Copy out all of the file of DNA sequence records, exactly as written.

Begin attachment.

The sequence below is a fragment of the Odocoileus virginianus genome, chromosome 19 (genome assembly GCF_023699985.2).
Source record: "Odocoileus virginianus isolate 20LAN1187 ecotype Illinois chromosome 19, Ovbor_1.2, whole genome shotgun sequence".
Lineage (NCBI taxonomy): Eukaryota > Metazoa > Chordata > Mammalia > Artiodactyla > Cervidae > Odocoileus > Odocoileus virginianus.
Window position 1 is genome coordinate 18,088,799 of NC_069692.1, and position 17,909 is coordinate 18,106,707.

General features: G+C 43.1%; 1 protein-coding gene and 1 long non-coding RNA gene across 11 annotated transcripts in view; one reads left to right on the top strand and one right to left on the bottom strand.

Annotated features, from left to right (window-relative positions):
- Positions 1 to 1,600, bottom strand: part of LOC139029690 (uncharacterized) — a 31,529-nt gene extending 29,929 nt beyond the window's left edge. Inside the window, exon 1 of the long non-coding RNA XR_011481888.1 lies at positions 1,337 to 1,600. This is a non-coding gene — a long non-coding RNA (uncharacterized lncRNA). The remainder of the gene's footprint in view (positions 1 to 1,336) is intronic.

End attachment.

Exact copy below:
The sequence below is a fragment of the Odocoileus virginianus genome, chromosome 19 (genome assembly GCF_023699985.2).
Source record: "Odocoileus virginianus isolate 20LAN1187 ecotype Illinois chromosome 19, Ovbor_1.2, whole genome shotgun sequence".
Lineage (NCBI taxonomy): Eukaryota > Metazoa > Chordata > Mammalia > Artiodactyla > Cervidae > Odocoileus > Odocoileus virginianus.
Window position 1 is genome coordinate 18,088,799 of NC_069692.1, and position 17,909 is coordinate 18,106,707.

General features: G+C 43.1%; 1 protein-coding gene and 1 long non-coding RNA gene across 11 annotated transcripts in view; one reads left to right on the top strand and one right to left on the bottom strand.

Annotated features, from left to right (window-relative positions):
- Positions 1 to 1,600, bottom strand: part of LOC139029690 (uncharacterized) — a 31,529-nt gene extending 29,929 nt beyond the window's left edge. Inside the window, exon 1 of the long non-coding RNA XR_011481888.1 lies at positions 1,337 to 1,600. This is a non-coding gene — a long non-coding RNA (uncharacterized lncRNA). The remainder of the gene's footprint in view (positions 1 to 1,336) is intronic.